Simply that if you have to take a PC path to progression (since they seem to be the only ones available), how do you designe a reasonnably good merchant with expertise in bargaining but no fighting skills at all ?

By 5e RAW some NPCs can. Not all NPCs have no class levels, but this is a Red Herring anyway. Whether or not NPCs gain levels is entirely irrelevant to whether or not a PC should be able to learn a skill that has no in-fiction reason to be barred from the PC.

And again, you are assuming that it's just a skill. But first, it might not be a skill that can be learned, it can be magic that only operates on specific individuals (again, common fantasy trope), and second, once more, are you ready to allow abilities that are incredibly powerful in a PC hand like Parry (+6 to AC as a reaction, absolutely at will).

And again, trading off with something unacceptable to a player does not count, it's just as good as saying no with extra steps.
 

Lyxen

Great Old One
Has @Maxperson or anyone on here said that PCs should be able to train in innate abilities of other species?

Yes, from the start of this discussion, it's been about NPCs being different, it has never been about whether an ability is innate or not. I understand that some are now backing off and claiming this specifically for "skills", but it's not how it started, we've been discussing the Death Knight for quite a while now for example.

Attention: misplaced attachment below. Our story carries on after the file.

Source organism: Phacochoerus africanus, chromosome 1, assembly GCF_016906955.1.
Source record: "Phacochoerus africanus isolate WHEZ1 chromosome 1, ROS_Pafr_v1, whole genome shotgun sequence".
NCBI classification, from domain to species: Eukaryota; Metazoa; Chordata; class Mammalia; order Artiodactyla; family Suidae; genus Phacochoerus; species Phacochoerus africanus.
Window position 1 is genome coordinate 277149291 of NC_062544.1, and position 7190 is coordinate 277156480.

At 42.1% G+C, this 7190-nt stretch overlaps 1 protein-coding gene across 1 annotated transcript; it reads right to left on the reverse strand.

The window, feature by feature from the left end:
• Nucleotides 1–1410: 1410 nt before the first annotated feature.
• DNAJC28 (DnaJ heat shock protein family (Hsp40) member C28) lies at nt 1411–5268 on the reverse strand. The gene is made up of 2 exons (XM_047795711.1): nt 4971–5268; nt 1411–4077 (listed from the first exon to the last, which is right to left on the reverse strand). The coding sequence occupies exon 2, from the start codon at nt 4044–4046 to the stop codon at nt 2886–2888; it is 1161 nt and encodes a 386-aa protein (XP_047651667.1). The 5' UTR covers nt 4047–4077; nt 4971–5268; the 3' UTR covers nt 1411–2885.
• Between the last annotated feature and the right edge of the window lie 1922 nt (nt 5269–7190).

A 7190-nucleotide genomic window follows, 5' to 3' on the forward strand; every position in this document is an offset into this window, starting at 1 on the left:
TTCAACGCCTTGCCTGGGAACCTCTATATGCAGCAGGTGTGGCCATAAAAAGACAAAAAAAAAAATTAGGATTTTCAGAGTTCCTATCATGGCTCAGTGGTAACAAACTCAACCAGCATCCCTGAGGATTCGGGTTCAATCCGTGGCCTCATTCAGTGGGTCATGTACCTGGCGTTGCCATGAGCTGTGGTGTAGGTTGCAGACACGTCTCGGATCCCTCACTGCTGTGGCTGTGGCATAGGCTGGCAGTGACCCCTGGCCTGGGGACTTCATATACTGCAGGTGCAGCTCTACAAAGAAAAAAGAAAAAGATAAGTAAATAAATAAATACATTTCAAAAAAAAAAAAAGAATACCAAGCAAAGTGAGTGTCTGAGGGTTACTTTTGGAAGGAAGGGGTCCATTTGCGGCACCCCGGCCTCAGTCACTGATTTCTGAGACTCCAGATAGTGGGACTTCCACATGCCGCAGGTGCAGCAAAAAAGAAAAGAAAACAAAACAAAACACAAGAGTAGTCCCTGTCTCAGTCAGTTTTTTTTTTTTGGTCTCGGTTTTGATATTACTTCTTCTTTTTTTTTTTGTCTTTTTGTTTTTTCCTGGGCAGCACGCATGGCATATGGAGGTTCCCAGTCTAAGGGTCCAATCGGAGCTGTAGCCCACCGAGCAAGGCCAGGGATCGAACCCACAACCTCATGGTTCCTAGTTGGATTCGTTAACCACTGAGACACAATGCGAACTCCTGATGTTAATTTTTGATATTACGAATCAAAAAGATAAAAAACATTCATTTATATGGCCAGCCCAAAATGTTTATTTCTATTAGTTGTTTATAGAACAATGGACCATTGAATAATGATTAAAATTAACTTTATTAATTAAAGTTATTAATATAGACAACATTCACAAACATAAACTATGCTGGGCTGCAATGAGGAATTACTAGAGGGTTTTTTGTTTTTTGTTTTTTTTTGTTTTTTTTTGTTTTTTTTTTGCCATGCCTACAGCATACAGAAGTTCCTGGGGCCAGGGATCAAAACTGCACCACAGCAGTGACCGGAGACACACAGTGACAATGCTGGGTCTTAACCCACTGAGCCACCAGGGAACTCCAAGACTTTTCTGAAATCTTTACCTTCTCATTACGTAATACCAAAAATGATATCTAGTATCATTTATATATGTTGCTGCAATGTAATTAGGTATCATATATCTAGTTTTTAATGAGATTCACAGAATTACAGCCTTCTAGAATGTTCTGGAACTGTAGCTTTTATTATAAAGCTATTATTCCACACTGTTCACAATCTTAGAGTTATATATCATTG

Or have they focused on when humanoid things trained to learn combat maneuvers, or when a "mage" or "wizard" cast a spell, or when a humanoid merchant was pricing up goods?

Discussions have been going in many directions, it seems now focussed on things that could be "learned".

Did anything in the post above I @'ed you in about conflating the different questions in this thread make/not-make sense? Or was it just unhelpful?

I wanted to answer it, but I had to work and it slipped in a long queue... :)
 

Maxperson

Morkus from Orkus
So it's actually the other way around, you would customise the game to allow a PC to gain any ability from a NPC (actually meaning any monster) ? For example attacks which are always poisoned as for the assassin ? Shadow step absolutely at will ? War magic (When the githyanki uses its action to cast a spell, it can make one weapon attack as a bonus action) at will ? And many more example of powers which are incredibly powerful in the hands of PCs because they are at will, making them way more powerful than standard class powers ?